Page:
For many mums, September still glistens with that ‘new page of the jotter’ feeling that we had when WE were at school.
Only now, we send our children off to open up their shiny notebooks (or perhaps their iPads) again (with the added spectre of yet another academic year under the shadow of Covid still looming large in our minds).
But for some mothers, September will also herald a return to work after a prolonged career break - perhaps following maternity leave or for others, after a longer period of time at home while their children were smaller.
As their kids transition into new year groups and settings, many mums find that the time is ripe for embarking on a fresh work challenge or new job.
A common demographic for my clients and listeners is women emerging from the intensity of early parenthood, a time of huge change when confidence levels have often taken a significant dip. Taking on new roles and new challenges at this time can be rewarding but also tricky, and can require some serious inner work in terms of confidence-boosting.
A crisis of confidence after a period of time away from the workplace is incredibly common with 6 out of 10 women finding re-adjusting to the workplace a challenging experience.
As a positive psychology and anti-self sabotage coach I work with both individuals and organisations to empower women in terms of their confidence and self esteem and to shift their approach away from feeling like an imposter and into a space of radical self-compassion and kindness. So how can mums build up - or build back - their confidence?
Keep reading to learn 3 easy confidence-lifting practices you can start to implement as you take on your new role:
1. Practicing self-kindness and a kind inner voice
As mothers it can be all too easy to get lost in an ongoing dialogue with a mean-ass inner critic. This voice of doom can zap the joy from our days and interactions, leaving us feeling like failures.
As you embark on this exciting new chapter in your life, spend time listening to how you speak to yourself and work on turning that negative chatter into the cheerleading voice you need right now.
If in doubt, ask “What would my great friend say to me in this moment?” If they wouldn’t say it to you - or you to them - then bin that negative inner comment and change it to something more helpful and WAY more kind.
2. Dig for ‘confidence treasure’ in your motherhood journey
Now, I’m the first to admit that motherhood is NOT all apple pie and roses, and in fact in my house frequently resembles mysterious stains and cold cups of tea.
But for mothers it also provides evidence and examples of the very best in overcoming adversity, showing commitment and following your passion - all of which are golden attributes for team members and workplaces.
How have you shown up in stellar ways in your motherhood journey? What awesome skills has becoming a mother highlighted in you?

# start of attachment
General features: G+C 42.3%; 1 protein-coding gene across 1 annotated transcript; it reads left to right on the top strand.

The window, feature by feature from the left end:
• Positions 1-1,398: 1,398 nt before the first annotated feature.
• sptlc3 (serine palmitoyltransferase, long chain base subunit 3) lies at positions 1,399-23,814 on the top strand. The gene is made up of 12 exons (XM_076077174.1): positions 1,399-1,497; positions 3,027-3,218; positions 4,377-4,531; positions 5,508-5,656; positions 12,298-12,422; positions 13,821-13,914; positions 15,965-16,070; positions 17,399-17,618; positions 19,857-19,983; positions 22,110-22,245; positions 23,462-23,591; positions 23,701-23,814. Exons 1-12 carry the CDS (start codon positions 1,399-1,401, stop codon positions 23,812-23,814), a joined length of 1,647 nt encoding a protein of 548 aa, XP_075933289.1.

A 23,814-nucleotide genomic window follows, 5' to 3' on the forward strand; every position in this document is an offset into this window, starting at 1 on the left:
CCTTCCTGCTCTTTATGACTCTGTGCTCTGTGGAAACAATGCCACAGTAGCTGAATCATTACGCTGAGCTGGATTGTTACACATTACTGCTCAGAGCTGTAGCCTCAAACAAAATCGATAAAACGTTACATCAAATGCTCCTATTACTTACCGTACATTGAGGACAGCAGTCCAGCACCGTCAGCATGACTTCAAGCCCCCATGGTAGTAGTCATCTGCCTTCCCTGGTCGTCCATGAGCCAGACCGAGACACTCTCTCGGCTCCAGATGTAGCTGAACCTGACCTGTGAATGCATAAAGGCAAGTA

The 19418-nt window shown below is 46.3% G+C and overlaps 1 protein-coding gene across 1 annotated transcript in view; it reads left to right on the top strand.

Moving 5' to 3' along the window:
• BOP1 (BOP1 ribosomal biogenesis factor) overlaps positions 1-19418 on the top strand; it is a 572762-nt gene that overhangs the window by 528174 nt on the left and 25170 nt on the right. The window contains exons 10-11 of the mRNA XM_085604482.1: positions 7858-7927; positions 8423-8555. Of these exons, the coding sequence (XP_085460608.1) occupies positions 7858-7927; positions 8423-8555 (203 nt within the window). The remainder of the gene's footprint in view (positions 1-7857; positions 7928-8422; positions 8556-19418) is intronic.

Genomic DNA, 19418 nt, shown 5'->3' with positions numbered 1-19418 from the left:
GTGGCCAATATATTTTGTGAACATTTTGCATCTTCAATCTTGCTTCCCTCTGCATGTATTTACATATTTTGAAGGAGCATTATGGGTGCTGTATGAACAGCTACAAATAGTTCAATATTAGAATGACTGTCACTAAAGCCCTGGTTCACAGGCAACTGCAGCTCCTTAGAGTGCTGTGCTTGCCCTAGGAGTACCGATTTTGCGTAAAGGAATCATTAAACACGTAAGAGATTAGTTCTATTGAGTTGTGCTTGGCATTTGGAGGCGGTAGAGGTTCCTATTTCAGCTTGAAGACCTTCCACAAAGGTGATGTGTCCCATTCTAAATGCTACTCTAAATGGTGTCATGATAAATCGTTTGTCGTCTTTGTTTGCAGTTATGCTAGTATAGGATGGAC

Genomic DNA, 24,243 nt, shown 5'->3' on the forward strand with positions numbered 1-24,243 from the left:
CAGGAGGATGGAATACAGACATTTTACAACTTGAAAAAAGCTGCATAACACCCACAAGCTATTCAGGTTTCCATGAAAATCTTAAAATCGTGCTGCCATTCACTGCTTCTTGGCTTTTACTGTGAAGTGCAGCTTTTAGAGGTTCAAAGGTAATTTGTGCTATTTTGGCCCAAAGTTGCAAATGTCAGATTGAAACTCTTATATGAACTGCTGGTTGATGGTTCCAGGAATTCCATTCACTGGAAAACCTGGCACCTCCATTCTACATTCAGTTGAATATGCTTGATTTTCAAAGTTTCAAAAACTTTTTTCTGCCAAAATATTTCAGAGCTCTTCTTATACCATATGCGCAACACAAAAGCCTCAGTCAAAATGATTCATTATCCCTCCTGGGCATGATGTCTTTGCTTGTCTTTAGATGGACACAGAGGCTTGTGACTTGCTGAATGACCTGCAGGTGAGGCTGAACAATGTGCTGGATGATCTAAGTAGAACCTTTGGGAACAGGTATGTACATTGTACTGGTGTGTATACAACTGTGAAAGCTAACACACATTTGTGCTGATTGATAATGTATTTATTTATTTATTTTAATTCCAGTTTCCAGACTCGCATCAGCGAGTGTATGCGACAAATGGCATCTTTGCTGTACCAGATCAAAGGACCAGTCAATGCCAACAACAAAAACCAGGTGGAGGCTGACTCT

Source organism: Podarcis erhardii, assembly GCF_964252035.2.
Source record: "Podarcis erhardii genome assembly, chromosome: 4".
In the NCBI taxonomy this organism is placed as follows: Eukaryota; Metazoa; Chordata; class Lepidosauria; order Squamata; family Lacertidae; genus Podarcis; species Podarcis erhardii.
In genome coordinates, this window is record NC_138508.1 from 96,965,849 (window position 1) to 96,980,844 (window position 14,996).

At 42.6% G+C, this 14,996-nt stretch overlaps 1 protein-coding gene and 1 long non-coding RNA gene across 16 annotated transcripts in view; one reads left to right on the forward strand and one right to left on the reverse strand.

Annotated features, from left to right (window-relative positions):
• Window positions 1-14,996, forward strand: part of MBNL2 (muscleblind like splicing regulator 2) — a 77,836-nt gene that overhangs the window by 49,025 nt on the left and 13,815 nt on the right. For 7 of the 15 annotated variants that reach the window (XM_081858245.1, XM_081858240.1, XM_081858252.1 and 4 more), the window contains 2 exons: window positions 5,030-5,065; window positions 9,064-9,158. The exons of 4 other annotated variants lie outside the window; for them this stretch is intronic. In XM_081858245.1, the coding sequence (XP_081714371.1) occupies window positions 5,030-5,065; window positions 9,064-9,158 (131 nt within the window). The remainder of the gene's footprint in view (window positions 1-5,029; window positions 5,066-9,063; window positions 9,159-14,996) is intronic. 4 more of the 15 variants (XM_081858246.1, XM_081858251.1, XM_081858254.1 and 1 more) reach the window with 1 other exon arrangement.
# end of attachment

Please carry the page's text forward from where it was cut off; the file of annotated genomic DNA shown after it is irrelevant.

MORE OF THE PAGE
Spending some time remembering and revelling in what you’ve achieved can give you a quick confidence uptick - but is something we can completely forget to do!
I often work with the MOST impressive mothers. Yet they rarely take stock of how their mothering skills and experience is a huge asset that should be celebrated! Doing so regularly can offer an instant boost to your confidence levels - and over time will buoy up your self esteem too.
3. Banish imposter syndrome - you have got this AND you deserve this!
Imposter syndrome is extremely common in women and can be a stumbling block for returning mothers.
Thoughts such as “I shouldn’t be here”, “I don’t think I belong in this kind of workplace” or “What made me think I could do this?” can run through the minds of mums going back into old careers or embarking on a post-children career change.
As you head back to paid work, it’s worth noting that research shows this is not unique to mums or returners. In fact, 28% of working women say imposter syndrome has held them back from speaking up in a meeting and 60% of women who didn’t start their own business because of a lack of confidence blamed not feeling like ‘the kind of person’ who could start a business.
It can be helpful to recognise how universal this is - and to accept that it’s just a story we are telling ourselves.
Instead of asking ‘am I good enough?” take some time to list out why the company you’ll be working for chose you, what your unique strengths are - and how damn lucky they are to have you on their team.
Developing an inner voice that champions you, recognising what motherhood has given you as an employee and focusing on your awesome skills and strengths will be invaluable in keeping your confidence cup full, as you embrace big changes ahead.
Confidence jitters are normal when it comes to times of transformation but taking the leap and channeling courage is always worth it. This autumn, you’ve absolutely got this!
About the author
Lucy Orton is a positive psychology and anti-self sabotage coach who works with both individuals and organisations to empower women in terms of their confidence and self esteem and to shift their approach away from feeling like an imposter and into a space of radical self-compassion and kindness.
You can find Lucy at:
Booking link: bit.ly/bookinglucy